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Lead In Toys and Jewelry Still Widely Available

Posted by Jane Akre
Monday, November 26, 2007 12:49 PM EST
Category: Protecting Your Family
Tags: toxic toys, defective products

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Retailers report consumers are wary this shopping season, especially when it comes to buying toys. 

In Macon, Georgia, Ladonna Gosner carried a list of recently recalled toys when she shopped for her toddler sons this weekend. 

"I try to get my children safe toys, but lead paint was just something I had never thought about," she told Macon.com. “My 18-month-old puts everything in his mouth."

And so she armed herself with a lead testing kit.

Gosner is typical of parents today. The Consumer Product Safety Commission (CPSC) has recalled about 26 million toys over the last year. Compare that to five million the year before.  

Small choking hazards have always been of concern, but lead is increasingly among the problems.  

With all of this summer’s news about toxic lead in toys, the California based consumer group, the Center for Environmental Health (CEH) went on a four-day pre-holiday shopping trip to find out if manufacturers have gotten the lead out of toys.   

The short answer is no. 

The group bought 100 toys at Target, Wal-Mart and Disney and reports that nine out of the 100 toys had high lead levels of 900 parts per million or more. 

Caroline Fox, researcher at CEH tells IB News that despite assurances from the government and manufacturers for a safe holiday, there is still a lot of uncertainty. 

“This shows they are not doing enough.  Maybe they’re doing more than they used to but it’s not enough.” 

Items CEH found with lead include Nickelodeon’s Dora the Explorer and Sponge Bob bat and ball sets—all purchased from Target—and a Disney “Princess” coin purse and “Starletz” ceramic tea sets purchased from a local dollar store. 

The tea sets tested at more than 20 times the legal limit.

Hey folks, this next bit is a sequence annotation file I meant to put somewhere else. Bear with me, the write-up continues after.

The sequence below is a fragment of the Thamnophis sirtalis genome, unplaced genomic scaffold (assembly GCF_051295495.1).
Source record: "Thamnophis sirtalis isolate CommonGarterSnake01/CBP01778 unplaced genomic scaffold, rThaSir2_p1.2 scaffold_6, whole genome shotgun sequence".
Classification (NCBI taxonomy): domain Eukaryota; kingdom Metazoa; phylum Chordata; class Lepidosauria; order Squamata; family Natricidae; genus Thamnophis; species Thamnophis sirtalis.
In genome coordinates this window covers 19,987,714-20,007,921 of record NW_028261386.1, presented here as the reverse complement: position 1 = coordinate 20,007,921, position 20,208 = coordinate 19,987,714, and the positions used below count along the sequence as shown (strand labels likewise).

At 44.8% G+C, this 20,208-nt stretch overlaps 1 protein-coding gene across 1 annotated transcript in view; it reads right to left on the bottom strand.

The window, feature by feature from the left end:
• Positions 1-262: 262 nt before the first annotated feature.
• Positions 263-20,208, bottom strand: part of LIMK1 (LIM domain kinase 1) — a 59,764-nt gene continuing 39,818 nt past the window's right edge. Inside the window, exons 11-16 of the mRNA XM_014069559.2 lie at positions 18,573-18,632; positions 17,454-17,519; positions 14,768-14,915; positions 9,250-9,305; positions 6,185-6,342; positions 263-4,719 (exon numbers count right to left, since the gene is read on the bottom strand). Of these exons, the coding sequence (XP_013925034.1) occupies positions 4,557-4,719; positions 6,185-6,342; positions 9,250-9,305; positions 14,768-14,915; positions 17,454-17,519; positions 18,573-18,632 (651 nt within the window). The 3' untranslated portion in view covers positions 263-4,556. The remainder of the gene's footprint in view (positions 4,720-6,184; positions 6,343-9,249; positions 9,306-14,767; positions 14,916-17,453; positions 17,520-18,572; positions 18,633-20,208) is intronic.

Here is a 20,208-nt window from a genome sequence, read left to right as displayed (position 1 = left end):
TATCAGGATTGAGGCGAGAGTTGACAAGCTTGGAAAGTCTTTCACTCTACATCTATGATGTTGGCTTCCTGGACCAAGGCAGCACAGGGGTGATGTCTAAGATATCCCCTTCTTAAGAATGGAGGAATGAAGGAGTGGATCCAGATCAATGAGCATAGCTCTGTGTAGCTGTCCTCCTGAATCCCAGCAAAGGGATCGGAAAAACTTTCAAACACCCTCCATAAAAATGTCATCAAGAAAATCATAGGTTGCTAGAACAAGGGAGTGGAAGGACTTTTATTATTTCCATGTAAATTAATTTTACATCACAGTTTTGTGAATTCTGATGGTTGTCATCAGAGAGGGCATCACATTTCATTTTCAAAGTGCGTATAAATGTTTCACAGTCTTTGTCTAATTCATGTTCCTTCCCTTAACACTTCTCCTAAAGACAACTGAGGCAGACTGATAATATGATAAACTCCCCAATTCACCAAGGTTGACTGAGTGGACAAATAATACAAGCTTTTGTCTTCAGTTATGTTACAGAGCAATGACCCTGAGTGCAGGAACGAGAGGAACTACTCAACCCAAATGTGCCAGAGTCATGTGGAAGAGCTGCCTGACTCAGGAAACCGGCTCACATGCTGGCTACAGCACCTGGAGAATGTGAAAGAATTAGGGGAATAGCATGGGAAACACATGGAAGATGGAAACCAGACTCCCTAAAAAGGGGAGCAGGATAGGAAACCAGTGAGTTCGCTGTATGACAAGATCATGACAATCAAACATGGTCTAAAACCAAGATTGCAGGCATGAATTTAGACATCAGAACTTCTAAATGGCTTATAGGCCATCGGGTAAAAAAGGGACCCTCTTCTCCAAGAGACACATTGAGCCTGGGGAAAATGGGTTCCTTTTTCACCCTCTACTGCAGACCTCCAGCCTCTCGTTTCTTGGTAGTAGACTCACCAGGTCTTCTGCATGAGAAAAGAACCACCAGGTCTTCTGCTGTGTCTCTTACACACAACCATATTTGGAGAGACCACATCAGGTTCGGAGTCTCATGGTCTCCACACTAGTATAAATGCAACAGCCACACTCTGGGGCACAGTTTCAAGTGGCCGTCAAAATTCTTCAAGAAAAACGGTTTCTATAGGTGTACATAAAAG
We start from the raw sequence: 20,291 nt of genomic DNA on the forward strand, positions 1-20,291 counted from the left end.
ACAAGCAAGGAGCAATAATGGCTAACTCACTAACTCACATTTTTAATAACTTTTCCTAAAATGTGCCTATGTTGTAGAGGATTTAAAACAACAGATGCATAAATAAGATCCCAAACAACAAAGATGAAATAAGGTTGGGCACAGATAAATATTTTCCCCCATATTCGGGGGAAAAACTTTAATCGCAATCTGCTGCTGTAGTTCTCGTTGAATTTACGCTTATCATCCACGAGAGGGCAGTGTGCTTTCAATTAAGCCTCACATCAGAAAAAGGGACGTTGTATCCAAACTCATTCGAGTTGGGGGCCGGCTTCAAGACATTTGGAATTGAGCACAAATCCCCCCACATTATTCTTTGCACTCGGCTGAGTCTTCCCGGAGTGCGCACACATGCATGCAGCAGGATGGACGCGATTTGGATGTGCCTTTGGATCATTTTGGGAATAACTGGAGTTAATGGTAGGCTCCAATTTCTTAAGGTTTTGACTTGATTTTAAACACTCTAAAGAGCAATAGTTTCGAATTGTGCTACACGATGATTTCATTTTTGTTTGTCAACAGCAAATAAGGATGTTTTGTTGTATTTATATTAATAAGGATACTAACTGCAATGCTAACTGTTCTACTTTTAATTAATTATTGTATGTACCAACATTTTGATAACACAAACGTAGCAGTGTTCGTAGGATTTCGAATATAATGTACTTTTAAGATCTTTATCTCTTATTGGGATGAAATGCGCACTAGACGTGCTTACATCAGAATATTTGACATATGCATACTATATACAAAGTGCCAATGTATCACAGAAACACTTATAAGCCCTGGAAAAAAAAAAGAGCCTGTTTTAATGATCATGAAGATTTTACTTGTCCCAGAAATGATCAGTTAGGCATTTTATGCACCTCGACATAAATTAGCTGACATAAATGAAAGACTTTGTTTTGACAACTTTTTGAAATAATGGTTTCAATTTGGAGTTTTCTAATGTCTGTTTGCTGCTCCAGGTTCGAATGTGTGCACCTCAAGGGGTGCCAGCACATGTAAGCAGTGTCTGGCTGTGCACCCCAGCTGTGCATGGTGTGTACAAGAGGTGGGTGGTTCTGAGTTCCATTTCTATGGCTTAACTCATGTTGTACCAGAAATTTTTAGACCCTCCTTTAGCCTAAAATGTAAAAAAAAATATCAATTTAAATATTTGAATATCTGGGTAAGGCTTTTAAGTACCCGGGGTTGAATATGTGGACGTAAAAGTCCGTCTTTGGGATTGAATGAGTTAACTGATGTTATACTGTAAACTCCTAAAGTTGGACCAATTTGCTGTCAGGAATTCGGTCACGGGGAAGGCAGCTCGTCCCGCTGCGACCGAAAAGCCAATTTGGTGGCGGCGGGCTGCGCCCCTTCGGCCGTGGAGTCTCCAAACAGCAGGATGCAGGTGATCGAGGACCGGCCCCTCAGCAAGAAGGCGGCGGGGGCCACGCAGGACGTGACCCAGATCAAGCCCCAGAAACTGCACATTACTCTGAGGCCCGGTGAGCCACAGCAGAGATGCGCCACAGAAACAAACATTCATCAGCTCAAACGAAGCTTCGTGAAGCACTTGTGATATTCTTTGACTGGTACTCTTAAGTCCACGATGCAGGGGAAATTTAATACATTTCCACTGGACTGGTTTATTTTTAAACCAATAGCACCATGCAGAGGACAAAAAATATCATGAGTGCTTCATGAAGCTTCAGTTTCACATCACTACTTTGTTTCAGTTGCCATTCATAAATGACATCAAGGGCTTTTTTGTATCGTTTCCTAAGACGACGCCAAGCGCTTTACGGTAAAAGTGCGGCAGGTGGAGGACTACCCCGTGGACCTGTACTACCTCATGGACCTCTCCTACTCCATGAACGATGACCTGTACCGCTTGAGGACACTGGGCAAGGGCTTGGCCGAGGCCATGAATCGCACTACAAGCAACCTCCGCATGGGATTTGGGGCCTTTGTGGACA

Sometimes lead is found in unlikely sources such as vinyl (PVC) to which lead is added as a stabilizer.  The lead found in the Dora and Sponge Bob toys are from PVC. 

PVC is also found in baby bibs, lunch boxes and rain ponchos and increasingly in toys for children.

Last week the CPSC recalled more than 500,000 pieces of children’s jewelry because of hazardous levels of lead. The items were found at stories such as Michael’s and Big Lots. 

In this recall, the retailers agreed with the New York attorney general’s office to provide information to the CPSC which lead to the recalls.  New York’s AG Andrew Cuomo will, under the settlement, be able to fine the companies if they are caught selling any more toys with lead in the future.

Since 2004, the CPSC has recalled 170 million pieces of jewelry for lead which can cause neurological problems in children as well and learning and behavioral problems after acute or long-term exposure. 

"Mothers are fed up with the endless string of toxic toys this year," said Joan Blades, President of MomsRising.org and co-founder of Move On.org. 

She tells IB News "We won't tolerate lead in our children's lunchboxes and we won't tolerate the government's failure to be a real watchdog. 

Blades has a made a petition available on her website for parents to sign supporting legislation to modernize the Consumer Product Safety Commission (CPSC), the regulatory agency in charge of keeping consumer products safe. 

"We have leaders to propose legislation but if they don't get citizen backing, often it won't happen," explains Blades.

Since 1980, the CPSC has seen its budget slashed in half while international trade agreements have flooded the U.S. with low cost imports created by countries with little or no safety standards. 

Formalizing third party testing is a component of the CPSC modernization before Congress which would increase the agency’s funding and authority as well as ban industry-sponsored trips for CPSC personnel. 

Scott Wolfson, of the CPSC says that consumers should know the agency is improving all the time. He tells IB News that the factory that made the recently recalled Aqua Dots has been closed and the Chinese government has just signed new agreements to conduct pre-export inspection for lead painted toys. 

So in the meantime what can vigilant parents do?  

Like Ladonna Gosner, many are taking testing into their own hands and purchasing their own lead test kits. 

While critics say they only test for lead on the surface,  Leadcheck marketing says you can find lead elsewhere if you scratch beneath the surface. 

“It’s as accurate as any test. There’s nothing more accurate on the market. You can’t get a negative test. It’s impossible to get a false positive because the chemistry will only react with lead,” Don Robart tells IB News

The test kit is small and swabs are bout the size of a cigarette, small enough to test covertly in the aisles of Toys R Us. The test kit costs $18.45 for eight swabs and can be used on all toys and even jewelry for older children, sometimes overlooked by parents as a potential lead source. #


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